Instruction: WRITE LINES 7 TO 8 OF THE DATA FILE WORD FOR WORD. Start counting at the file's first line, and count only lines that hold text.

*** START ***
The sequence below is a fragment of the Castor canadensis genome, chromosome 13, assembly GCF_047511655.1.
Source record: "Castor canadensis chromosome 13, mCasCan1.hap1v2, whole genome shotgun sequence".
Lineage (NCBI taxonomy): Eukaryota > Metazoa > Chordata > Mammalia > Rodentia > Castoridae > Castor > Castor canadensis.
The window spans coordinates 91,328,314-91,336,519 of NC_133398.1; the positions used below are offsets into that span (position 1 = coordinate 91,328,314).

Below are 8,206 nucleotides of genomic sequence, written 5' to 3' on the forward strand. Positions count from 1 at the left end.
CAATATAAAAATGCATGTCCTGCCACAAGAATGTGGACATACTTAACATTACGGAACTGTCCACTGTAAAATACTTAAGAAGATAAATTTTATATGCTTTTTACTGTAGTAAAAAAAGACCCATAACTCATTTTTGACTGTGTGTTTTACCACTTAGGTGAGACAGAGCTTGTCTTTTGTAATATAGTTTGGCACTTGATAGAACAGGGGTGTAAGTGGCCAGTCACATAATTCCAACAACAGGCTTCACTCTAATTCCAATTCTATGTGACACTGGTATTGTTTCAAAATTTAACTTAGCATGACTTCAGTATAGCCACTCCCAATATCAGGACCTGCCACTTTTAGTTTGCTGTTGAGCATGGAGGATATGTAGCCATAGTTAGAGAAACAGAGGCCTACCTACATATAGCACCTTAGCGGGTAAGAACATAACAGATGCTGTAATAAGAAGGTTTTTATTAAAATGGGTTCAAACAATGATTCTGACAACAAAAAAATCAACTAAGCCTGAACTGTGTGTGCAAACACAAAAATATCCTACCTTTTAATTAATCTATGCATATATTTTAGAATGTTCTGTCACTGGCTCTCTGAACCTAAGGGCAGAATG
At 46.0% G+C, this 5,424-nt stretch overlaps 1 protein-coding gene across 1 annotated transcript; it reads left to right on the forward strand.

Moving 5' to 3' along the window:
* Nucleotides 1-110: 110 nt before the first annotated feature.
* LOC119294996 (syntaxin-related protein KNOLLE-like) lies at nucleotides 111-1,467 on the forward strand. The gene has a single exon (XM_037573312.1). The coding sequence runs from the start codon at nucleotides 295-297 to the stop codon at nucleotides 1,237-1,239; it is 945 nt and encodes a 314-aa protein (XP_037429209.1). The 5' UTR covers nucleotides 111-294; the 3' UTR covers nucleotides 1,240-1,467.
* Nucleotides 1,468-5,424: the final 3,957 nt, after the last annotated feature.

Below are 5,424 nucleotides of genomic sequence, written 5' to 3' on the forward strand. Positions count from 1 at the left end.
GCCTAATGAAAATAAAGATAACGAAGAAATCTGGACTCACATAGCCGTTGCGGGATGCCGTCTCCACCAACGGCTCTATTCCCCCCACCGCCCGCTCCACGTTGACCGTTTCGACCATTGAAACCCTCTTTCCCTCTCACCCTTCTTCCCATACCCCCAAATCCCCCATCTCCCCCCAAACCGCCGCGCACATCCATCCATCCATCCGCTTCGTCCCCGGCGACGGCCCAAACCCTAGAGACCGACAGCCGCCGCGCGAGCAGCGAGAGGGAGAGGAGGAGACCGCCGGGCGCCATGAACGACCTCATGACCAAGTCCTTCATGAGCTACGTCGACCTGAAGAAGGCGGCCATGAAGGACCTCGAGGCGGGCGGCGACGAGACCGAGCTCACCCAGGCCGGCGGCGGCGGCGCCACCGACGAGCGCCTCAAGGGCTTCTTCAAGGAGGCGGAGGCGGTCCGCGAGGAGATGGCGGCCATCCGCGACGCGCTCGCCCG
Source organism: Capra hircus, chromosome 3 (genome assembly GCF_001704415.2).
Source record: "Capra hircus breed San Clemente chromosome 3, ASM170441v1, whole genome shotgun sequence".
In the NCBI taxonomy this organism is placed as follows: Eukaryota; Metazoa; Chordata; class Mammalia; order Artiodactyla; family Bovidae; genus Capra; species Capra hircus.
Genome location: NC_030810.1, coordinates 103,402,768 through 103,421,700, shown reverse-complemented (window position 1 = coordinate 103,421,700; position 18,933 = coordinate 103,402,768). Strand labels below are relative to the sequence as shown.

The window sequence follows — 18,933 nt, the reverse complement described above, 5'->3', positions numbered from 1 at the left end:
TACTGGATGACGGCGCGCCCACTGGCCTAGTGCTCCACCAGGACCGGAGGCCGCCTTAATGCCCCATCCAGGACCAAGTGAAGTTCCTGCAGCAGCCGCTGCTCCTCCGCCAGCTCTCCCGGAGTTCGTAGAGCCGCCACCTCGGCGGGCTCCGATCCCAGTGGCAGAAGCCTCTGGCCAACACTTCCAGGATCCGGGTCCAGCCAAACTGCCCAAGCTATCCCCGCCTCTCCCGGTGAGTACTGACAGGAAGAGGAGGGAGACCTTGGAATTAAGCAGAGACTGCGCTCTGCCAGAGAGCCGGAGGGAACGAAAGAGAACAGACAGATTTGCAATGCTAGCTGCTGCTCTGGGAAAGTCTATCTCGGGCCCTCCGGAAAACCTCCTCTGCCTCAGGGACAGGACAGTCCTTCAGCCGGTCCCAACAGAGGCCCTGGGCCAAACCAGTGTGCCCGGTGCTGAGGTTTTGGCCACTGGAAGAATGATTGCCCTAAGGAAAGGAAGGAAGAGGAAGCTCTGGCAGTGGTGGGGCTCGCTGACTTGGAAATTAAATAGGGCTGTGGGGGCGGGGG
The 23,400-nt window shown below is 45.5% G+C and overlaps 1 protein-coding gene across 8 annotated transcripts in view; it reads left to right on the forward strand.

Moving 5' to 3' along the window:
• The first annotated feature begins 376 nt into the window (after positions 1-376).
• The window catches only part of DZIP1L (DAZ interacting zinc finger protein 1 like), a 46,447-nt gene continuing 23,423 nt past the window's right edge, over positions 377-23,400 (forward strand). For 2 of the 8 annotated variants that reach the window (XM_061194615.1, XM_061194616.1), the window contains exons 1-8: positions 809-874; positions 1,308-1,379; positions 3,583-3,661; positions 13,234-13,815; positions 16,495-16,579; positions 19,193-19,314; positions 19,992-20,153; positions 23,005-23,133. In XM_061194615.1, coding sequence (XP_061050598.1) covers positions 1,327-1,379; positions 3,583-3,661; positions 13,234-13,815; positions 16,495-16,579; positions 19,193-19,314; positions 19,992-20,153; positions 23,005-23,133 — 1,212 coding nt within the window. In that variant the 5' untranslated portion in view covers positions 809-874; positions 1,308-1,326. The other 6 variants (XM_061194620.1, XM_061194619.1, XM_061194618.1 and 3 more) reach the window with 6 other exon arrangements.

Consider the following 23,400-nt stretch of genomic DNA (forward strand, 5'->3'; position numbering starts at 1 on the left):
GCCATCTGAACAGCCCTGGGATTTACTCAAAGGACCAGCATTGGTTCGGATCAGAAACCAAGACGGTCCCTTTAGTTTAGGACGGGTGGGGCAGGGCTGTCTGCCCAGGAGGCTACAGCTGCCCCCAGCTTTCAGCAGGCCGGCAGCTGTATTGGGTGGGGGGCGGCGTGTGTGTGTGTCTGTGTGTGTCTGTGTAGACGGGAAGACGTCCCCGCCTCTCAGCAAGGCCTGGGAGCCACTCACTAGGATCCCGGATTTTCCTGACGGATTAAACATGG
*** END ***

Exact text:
At 46.0% G+C, this 5,424-nt stretch overlaps 1 protein-coding gene across 1 annotated transcript; it reads left to right on the forward strand.

Moving 5' to 3' along the window: